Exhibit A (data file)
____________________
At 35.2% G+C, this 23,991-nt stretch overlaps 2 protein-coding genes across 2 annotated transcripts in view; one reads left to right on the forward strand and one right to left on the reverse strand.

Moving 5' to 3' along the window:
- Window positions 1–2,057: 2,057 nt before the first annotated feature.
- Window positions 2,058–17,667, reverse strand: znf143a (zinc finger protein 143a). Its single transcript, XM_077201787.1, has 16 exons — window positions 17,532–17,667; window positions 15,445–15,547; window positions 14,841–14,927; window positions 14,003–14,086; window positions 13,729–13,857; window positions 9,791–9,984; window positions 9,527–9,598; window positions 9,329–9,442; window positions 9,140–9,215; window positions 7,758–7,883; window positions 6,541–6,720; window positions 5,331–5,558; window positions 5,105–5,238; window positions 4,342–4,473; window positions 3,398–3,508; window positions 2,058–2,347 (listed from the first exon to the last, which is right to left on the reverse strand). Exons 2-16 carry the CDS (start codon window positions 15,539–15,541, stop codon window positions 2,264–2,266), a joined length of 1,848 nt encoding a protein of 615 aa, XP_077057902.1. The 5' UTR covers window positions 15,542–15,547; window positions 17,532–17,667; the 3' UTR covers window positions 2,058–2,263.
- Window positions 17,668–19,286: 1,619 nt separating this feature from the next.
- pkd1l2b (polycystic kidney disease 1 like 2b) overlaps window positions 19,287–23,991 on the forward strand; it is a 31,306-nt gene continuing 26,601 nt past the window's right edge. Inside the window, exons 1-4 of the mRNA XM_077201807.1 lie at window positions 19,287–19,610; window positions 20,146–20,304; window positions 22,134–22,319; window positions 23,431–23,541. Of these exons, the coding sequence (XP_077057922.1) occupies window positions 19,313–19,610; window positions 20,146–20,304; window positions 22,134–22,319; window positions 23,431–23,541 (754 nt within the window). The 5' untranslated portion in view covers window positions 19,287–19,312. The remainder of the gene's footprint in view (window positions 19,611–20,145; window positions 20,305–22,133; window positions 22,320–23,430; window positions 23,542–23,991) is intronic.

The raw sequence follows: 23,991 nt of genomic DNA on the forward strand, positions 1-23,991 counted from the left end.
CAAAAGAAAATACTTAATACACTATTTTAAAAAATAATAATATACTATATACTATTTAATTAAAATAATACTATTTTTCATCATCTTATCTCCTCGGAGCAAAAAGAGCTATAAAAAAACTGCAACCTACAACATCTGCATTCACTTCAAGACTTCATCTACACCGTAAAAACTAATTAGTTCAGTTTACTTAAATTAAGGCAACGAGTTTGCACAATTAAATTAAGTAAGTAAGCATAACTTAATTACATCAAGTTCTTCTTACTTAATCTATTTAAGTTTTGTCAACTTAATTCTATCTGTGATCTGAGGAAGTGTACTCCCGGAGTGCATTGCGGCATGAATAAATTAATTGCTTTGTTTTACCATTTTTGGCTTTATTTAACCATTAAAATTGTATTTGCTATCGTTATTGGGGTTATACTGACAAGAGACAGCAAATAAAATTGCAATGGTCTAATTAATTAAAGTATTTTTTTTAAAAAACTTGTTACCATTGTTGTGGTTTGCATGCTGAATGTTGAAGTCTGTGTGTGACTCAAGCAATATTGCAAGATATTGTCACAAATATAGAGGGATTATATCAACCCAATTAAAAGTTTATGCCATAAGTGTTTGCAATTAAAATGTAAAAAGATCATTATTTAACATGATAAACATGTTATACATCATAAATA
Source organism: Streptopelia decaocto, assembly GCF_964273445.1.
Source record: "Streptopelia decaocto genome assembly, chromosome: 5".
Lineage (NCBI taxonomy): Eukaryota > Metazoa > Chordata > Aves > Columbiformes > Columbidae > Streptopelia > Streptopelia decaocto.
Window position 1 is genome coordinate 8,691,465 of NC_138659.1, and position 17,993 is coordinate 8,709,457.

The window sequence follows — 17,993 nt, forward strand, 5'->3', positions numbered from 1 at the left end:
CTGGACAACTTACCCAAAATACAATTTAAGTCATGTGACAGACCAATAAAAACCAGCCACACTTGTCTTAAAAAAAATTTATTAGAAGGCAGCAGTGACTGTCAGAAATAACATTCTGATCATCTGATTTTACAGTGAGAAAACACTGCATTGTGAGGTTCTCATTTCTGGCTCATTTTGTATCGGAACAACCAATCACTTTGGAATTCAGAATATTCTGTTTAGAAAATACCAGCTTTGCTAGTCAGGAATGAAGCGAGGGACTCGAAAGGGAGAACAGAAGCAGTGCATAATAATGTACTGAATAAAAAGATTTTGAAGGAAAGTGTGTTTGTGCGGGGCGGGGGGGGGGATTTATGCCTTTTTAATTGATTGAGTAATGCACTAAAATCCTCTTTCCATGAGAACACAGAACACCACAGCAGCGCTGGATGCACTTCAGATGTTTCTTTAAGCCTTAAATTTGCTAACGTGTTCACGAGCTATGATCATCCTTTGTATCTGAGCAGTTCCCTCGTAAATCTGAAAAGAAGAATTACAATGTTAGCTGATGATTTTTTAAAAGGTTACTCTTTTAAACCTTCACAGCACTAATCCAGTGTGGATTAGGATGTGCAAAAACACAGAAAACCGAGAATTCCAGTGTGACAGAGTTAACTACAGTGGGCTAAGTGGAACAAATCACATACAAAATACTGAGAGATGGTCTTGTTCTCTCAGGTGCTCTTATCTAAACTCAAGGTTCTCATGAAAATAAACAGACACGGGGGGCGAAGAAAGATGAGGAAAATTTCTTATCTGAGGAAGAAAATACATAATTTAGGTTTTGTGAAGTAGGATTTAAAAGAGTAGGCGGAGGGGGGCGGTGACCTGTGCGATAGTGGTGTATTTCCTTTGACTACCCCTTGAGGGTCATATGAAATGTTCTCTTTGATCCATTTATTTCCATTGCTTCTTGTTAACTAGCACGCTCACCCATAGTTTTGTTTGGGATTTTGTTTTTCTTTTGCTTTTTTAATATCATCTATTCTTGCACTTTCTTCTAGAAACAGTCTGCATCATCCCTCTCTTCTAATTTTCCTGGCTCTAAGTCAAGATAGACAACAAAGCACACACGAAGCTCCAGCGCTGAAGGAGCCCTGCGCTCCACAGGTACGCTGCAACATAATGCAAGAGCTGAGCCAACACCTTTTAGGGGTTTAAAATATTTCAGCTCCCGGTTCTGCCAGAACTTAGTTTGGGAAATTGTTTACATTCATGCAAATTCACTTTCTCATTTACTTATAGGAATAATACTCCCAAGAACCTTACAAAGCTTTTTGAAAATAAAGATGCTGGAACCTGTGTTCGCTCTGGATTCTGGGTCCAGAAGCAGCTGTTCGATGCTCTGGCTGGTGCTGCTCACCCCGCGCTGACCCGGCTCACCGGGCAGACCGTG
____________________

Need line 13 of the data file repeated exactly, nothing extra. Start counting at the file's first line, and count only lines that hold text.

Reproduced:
The window sequence follows — 17,993 nt, forward strand, 5'->3', positions numbered from 1 at the left end: